I woke up bright and early yesterday morning in anticipation of the annual neighborhood yard sale. As a kid this was a day looked forward to second only to the last day of school. I would wake early and pedal around on my bike rummaging through glassware, lamps, and old toys. You know, all the good stuff.
I’ve groused on here about the scarcity of children in the neighborhood. As the kids and I wandered the streets, though, I wondered if was my dour mood that had made me feel that things had turned unfriendly. Maybe I was just waiting for someone else to make the first move. We crossed the street and introduced ourselves to our newest neighbors and found our first treasures of the day.
A few blocks away we laughed with someone over the rain, rejoicing together that the sky had cleared so nicely. “It rained buckets!” I said to one lady, and she dumped water out of old phone she was gifting my son with in agreement. I ran into an old friend from the neighborhood. We met each others kids. When we parted ways I was flooded with memories of him from kindergarten – he was one of the funniest kids I knew.
We quietly pilfered through the unwanted items laid out on tables. Candles never burned, artwork no longer cherished, and mismatched china tell the stories of our pieced together lives. It doesn’t matter what life looks like from the outside, we all get bogged down in the same trappings that eventually we have no room for.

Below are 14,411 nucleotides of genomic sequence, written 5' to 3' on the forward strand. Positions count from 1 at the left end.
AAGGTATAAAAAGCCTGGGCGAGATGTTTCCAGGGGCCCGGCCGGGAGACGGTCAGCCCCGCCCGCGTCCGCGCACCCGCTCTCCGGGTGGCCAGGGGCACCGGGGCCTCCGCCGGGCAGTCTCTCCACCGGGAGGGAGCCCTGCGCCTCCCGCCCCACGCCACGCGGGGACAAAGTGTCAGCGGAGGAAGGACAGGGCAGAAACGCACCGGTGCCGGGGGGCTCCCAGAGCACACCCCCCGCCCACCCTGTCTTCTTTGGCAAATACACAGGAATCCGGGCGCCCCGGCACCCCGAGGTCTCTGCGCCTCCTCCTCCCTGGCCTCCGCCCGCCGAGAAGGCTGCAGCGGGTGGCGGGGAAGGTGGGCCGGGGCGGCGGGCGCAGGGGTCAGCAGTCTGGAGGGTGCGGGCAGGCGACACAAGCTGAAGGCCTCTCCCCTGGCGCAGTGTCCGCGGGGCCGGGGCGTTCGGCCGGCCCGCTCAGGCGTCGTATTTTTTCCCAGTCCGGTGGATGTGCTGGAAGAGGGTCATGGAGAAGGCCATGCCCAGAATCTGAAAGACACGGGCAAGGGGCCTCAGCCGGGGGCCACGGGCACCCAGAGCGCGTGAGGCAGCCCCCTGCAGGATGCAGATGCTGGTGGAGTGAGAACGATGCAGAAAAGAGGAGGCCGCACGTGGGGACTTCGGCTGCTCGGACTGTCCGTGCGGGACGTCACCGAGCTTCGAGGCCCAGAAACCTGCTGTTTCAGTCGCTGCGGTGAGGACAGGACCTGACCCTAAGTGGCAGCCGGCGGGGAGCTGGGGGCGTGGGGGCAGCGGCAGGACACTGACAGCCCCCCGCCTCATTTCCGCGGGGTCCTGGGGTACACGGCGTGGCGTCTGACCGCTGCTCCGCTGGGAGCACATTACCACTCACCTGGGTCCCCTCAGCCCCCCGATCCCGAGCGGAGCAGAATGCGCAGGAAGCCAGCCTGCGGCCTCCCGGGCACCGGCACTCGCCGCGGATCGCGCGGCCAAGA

Yard sales are cool because people put all their stuff, the stuff they can’t keep anymore, out for everyone to see. You know that’s a theme in my life. I’m pretty sure it’s a parable.
I love that we left the house yesterday morning with no expectation other than adventure, and even if we had come home empty handed we each would look back on the day fondly. How could we not? We weathered a storm (okay, just a nice spring downpour) with our neighbors then got to smile in the sunshine with them, WHILE we bought their stuff. What’s better than that?
I swear it was one of the best days I’ve had in a really long time. I just loved the whole day. It didn’t bug me that at some point everyone got hot and sweaty, full of complaints. I just smiled and reminded them we wouldn’t die before we got home. I enjoyed the day more because I wasn’t forcing expectations on myself, or my neighbors, about who I should be and what I should be doing.
It felt so good to connect with people I share a zip code with that I feel encouraged to do it again soon. I’m not expecting anything from my neighbors, though, because I get that their lives are just as complicated as mine. Maybe more so.
If life isn’t meeting your expectations, maybe it’s time to lower your expectations. I’m not saying don’t expect the best, but maybe redefine what you think of as the best. Feel free to cry or be pissed off or whatever feeling is getting crammed down inside where there isn’t room and then remember that everyone has stuff they don’t want. Then LET IT GO. You don’t even have to lay it out on a table and sell it.
Take a walk in your neighborhood.
Be the first to smile.
Look up at the sky and revel in how little we know about what lies beyond the big blue dome.
I know you’ll find what you wake up looking for.